Notes (0)
Bookmarks (0)

You have no saved items from this article

Project items include:
  • Saved book/article
  • Highlights
  • Quotes/citations
  • Notes
  • Bookmarks
Notes
Cite this article

Cited article

Style
Citations are available only to our active members.
Sign up now to cite pages or passages in MLA, APA and Chicago citation styles.

(Einhorn, 1992, p. 25)

(Einhorn 25)

1

1. Lois J. Einhorn, Abraham Lincoln, the Orator: Penetrating the Lincoln Legend (Westport, CT: Greenwood Press, 1992), 25, http://www.questia.com/read/27419298.

Cited article

High Stakes in Canada's Vast Oil-Sands Fields
Settings

Settings

Typeface
Text size Smaller Larger Reset View mode
Search within

Search within this article

Look up

Look up a word

  • Dictionary
  • Thesaurus
Please submit a word or phrase above.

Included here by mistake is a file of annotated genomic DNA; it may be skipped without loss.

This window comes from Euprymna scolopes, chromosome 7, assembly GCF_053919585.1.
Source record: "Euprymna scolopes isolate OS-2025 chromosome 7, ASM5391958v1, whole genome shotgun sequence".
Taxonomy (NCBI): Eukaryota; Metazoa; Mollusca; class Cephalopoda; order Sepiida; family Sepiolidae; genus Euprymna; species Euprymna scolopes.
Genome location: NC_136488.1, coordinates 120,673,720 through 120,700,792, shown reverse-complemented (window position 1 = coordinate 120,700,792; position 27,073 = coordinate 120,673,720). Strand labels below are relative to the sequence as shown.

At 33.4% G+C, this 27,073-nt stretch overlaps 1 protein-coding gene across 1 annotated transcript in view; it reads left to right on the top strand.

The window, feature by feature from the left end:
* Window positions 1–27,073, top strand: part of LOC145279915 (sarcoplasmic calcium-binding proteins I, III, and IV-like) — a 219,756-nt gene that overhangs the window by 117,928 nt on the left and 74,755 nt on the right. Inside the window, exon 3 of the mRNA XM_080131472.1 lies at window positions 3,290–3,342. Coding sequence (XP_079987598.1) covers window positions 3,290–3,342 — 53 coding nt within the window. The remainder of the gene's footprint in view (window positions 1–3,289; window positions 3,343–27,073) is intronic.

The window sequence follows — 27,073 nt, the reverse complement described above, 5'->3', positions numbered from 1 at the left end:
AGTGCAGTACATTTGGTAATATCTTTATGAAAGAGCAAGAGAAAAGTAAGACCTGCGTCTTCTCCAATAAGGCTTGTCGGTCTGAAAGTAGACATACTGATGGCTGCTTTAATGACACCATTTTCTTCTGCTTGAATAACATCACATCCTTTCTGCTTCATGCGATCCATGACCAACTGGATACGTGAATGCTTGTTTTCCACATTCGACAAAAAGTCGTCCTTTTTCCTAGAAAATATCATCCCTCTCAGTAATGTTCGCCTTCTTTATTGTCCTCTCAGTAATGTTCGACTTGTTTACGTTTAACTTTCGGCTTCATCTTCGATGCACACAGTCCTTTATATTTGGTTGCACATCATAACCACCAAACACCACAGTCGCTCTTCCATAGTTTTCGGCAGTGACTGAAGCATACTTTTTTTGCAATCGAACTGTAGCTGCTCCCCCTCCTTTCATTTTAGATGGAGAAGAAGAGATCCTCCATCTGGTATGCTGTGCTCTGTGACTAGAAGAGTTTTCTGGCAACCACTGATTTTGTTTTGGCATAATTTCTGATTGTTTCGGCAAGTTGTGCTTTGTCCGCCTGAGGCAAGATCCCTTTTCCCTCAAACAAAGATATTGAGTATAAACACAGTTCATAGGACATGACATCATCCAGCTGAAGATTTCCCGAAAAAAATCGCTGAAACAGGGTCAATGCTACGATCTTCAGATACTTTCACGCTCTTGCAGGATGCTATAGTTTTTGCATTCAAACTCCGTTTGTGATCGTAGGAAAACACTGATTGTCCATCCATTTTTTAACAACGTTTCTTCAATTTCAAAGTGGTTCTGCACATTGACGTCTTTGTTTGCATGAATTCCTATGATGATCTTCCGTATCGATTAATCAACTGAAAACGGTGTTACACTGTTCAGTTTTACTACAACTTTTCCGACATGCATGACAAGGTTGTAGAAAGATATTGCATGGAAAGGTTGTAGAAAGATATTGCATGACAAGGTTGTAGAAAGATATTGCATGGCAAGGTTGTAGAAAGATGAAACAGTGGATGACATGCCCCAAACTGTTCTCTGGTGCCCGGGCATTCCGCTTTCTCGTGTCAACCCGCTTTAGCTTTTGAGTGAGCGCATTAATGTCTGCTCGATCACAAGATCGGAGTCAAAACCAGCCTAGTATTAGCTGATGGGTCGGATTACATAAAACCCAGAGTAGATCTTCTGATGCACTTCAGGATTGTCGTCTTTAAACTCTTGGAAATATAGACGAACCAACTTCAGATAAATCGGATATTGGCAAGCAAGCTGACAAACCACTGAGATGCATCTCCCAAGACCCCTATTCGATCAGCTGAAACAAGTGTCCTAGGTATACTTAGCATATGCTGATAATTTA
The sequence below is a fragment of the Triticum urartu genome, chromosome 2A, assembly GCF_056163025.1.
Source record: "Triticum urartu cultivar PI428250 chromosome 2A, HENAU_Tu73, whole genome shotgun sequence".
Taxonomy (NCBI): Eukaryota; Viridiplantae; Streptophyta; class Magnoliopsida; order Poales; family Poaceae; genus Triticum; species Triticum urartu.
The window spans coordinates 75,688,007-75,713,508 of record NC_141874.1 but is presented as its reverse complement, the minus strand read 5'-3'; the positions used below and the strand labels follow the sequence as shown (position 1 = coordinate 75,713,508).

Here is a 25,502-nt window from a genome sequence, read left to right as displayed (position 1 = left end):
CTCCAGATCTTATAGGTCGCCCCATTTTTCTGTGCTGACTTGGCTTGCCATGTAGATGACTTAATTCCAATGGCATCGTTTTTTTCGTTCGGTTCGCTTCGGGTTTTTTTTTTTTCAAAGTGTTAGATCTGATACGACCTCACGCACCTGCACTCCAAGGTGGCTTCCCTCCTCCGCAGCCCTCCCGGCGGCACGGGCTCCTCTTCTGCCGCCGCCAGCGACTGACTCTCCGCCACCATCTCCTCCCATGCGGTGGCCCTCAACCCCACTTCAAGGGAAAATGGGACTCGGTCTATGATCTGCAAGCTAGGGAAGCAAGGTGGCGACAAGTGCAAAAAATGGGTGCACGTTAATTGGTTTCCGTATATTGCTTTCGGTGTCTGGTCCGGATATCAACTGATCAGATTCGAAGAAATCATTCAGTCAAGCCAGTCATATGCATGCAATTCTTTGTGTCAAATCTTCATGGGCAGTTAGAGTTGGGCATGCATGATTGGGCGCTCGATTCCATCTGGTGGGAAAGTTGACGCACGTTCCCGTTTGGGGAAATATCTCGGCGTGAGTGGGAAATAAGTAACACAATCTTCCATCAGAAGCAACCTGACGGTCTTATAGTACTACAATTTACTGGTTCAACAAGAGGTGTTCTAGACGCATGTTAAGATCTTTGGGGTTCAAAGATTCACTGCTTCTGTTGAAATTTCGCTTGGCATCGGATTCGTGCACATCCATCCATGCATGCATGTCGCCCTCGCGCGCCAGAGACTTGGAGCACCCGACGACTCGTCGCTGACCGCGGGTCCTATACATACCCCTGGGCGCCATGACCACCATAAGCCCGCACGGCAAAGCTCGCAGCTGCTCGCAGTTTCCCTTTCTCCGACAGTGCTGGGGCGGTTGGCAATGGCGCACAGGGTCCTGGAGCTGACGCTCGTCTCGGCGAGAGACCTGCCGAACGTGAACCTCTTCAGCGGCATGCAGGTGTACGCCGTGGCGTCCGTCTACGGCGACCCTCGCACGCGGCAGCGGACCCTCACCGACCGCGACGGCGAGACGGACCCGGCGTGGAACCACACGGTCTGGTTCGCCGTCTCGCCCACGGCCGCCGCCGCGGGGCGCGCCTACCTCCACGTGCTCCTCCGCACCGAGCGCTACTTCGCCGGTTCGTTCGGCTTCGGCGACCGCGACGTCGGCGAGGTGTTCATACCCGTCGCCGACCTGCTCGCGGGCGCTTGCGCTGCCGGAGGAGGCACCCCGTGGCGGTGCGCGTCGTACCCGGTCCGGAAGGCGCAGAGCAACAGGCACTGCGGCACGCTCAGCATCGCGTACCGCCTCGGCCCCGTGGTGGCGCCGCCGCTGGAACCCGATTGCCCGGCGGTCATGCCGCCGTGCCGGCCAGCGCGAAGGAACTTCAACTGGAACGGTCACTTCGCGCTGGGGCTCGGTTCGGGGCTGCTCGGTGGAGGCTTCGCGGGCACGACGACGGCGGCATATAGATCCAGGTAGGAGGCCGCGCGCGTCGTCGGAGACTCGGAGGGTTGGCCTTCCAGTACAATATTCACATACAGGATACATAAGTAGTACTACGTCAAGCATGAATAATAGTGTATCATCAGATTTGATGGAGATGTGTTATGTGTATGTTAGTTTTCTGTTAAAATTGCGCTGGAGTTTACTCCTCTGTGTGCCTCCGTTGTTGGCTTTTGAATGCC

Print this page

Print this page

Why can't I print more than one page at a time?

Full screen

matching results for page

Cited passage

Style
Citations are available only to our active members.
Sign up now to cite pages or passages in MLA, APA and Chicago citation styles.

"Portraying himself as an honest, ordinary person helped Lincoln identify with his audiences." (Einhorn, 1992, p. 25).

"Portraying himself as an honest, ordinary person helped Lincoln identify with his audiences." (Einhorn 25)

"Portraying himself as an honest, ordinary person helped Lincoln identify with his audiences."1

1. Lois J. Einhorn, Abraham Lincoln, the Orator: Penetrating the Lincoln Legend (Westport, CT: Greenwood Press, 1992), 25, http://www.questia.com/read/27419298.

Cited passage

Thanks for trying Questia!

Please continue trying out our research tools, but please note, full functionality is available only to our active members.

Your work will be lost once you leave this Web page.

For full access in an ad-free environment, sign up now for a FREE, 1-day trial.

Already a member? Log in now.